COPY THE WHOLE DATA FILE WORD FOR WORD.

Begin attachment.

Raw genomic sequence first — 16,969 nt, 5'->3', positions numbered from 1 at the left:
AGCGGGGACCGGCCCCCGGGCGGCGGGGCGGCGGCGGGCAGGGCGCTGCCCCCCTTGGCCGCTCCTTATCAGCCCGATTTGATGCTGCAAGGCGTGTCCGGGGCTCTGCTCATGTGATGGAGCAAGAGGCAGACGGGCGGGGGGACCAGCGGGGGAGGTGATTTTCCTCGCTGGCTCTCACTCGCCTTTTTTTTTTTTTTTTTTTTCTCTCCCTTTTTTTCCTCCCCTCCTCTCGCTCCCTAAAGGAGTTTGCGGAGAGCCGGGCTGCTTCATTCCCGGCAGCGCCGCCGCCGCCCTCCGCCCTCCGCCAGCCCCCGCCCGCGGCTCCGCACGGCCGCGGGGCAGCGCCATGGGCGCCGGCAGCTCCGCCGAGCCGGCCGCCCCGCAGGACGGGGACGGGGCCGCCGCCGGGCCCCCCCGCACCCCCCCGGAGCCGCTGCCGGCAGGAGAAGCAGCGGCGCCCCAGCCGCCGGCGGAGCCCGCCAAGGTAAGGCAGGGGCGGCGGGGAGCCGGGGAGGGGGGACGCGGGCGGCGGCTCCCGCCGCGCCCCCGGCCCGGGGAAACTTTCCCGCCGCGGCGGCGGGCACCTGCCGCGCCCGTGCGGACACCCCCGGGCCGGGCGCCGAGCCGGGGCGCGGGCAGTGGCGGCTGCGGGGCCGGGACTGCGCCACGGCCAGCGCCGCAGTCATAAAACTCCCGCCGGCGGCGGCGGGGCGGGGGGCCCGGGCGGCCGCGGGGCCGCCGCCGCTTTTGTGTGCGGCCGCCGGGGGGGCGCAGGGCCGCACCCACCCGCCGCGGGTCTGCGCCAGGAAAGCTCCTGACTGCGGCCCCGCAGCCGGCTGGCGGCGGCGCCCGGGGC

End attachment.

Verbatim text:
Raw genomic sequence first — 16,969 nt, 5'->3', positions numbered from 1 at the left:
AGCGGGGACCGGCCCCCGGGCGGCGGGGCGGCGGCGGGCAGGGCGCTGCCCCCCTTGGCCGCTCCTTATCAGCCCGATTTGATGCTGCAAGGCGTGTCCGGGGCTCTGCTCATGTGATGGAGCAAGAGGCAGACGGGCGGGGGGACCAGCGGGGGAGGTGATTTTCCTCGCTGGCTCTCACTCGCCTTTTTTTTTTTTTTTTTTTTCTCTCCCTTTTTTTCCTCCCCTCCTCTCGCTCCCTAAAGGAGTTTGCGGAGAGCCGGGCTGCTTCATTCCCGGCAGCGCCGCCGCCGCCCTCCGCCCTCCGCCAGCCCCCGCCCGCGGCTCCGCACGGCCGCGGGGCAGCGCCATGGGCGCCGGCAGCTCCGCCGAGCCGGCCGCCCCGCAGGACGGGGACGGGGCCGCCGCCGGGCCCCCCCGCACCCCCCCGGAGCCGCTGCCGGCAGGAGAAGCAGCGGCGCCCCAGCCGCCGGCGGAGCCCGCCAAGGTAAGGCAGGGGCGGCGGGGAGCCGGGGAGGGGGGACGCGGGCGGCGGCTCCCGCCGCGCCCCCGGCCCGGGGAAACTTTCCCGCCGCGGCGGCGGGCACCTGCCGCGCCCGTGCGGACACCCCCGGGCCGGGCGCCGAGCCGGGGCGCGGGCAGTGGCGGCTGCGGGGCCGGGACTGCGCCACGGCCAGCGCCGCAGTCATAAAACTCCCGCCGGCGGCGGCGGGGCGGGGGGCCCGGGCGGCCGCGGGGCCGCCGCCGCTTTTGTGTGCGGCCGCCGGGGGGGCGCAGGGCCGCACCCACCCGCCGCGGGTCTGCGCCAGGAAAGCTCCTGACTGCGGCCCCGCAGCCGGCTGGCGGCGGCGCCCGGGGC